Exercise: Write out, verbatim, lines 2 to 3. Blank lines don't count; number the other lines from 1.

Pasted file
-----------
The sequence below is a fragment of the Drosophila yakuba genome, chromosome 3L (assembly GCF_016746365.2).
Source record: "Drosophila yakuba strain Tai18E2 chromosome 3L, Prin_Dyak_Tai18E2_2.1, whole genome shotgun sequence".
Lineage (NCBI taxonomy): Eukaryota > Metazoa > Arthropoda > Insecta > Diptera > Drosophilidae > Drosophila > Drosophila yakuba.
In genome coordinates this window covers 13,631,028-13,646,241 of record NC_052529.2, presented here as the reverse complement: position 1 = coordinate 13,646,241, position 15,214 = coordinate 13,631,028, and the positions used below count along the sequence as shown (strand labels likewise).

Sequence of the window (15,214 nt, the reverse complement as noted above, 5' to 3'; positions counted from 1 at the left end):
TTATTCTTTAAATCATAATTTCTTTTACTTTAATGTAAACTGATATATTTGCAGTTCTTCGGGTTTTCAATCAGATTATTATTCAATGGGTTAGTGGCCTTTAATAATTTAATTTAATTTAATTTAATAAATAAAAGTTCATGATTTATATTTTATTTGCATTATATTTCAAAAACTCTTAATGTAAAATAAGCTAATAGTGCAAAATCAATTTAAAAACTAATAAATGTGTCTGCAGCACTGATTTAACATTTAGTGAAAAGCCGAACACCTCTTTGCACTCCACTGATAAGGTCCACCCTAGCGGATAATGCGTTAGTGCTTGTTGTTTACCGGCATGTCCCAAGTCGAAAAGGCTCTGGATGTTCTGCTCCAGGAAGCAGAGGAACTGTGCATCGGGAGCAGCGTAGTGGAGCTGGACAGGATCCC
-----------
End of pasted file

Source record: "Drosophila yakuba strain Tai18E2 chromosome 3L, Prin_Dyak_Tai18E2_2.1, whole genome shotgun sequence".
Lineage (NCBI taxonomy): Eukaryota > Metazoa > Arthropoda > Insecta > Diptera > Drosophilidae > Drosophila > Drosophila yakuba.